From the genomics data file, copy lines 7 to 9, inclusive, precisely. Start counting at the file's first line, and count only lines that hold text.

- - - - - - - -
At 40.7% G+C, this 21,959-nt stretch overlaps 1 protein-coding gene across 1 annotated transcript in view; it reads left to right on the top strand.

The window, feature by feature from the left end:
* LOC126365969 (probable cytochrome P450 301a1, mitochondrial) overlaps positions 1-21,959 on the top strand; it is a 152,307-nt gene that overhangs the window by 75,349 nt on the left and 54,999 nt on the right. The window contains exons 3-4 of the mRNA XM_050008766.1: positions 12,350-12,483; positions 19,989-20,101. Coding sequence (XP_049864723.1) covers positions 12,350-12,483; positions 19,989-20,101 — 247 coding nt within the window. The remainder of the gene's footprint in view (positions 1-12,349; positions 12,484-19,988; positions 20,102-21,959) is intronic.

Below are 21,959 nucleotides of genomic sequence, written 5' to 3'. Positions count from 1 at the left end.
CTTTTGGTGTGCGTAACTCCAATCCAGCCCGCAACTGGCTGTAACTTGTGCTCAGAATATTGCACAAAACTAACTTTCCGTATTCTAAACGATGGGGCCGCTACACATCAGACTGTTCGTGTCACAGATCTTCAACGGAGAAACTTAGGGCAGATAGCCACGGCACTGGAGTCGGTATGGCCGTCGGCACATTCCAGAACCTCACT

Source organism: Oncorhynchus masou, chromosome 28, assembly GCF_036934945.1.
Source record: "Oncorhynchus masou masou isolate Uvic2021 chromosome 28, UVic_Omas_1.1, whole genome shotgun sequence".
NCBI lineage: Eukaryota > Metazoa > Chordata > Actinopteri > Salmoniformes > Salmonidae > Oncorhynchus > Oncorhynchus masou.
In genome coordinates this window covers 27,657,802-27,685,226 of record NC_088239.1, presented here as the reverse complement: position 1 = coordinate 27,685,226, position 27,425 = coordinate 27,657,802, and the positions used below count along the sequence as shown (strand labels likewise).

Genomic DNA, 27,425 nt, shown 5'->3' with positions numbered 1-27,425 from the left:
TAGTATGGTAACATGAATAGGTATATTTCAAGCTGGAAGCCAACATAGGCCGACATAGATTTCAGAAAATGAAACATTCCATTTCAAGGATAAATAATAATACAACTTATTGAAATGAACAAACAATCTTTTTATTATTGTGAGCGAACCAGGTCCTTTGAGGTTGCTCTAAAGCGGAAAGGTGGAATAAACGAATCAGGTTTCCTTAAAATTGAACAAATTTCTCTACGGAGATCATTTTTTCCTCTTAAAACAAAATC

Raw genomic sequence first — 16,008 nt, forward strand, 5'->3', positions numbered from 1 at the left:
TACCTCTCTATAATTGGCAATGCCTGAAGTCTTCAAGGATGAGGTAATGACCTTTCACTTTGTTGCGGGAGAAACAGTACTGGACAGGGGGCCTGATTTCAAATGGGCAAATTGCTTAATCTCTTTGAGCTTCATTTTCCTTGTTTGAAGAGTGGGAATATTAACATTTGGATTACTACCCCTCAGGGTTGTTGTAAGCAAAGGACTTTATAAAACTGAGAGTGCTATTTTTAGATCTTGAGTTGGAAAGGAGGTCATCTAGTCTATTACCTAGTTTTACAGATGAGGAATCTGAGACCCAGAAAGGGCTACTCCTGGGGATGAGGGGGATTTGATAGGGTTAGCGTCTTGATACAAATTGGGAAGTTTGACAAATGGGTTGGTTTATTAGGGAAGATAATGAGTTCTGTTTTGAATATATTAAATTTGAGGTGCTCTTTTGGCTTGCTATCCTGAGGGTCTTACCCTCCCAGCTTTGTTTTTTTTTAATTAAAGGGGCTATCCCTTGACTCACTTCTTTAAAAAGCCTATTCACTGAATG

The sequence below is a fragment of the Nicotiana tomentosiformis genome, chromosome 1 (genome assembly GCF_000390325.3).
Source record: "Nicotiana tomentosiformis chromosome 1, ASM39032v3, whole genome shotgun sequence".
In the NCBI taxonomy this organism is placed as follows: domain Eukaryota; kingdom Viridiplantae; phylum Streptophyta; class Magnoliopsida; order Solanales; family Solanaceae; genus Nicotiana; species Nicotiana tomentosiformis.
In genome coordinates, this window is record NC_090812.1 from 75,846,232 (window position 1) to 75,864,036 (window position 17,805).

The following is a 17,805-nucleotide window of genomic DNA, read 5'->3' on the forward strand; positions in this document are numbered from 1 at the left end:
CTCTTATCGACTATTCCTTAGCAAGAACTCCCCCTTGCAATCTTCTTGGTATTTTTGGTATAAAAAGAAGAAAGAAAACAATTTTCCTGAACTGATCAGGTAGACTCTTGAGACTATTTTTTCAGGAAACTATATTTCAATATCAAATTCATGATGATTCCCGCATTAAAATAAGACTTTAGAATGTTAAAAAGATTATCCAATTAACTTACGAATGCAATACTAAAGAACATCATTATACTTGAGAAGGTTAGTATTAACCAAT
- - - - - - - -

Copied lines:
Source record: "Oncorhynchus masou masou isolate Uvic2021 chromosome 28, UVic_Omas_1.1, whole genome shotgun sequence".
NCBI lineage: Eukaryota > Metazoa > Chordata > Actinopteri > Salmoniformes > Salmonidae > Oncorhynchus > Oncorhynchus masou.
In genome coordinates this window covers 27,657,802-27,685,226 of record NC_088239.1, presented here as the reverse complement: position 1 = coordinate 27,685,226, position 27,425 = coordinate 27,657,802, and the positions used below count along the sequence as shown (strand labels likewise).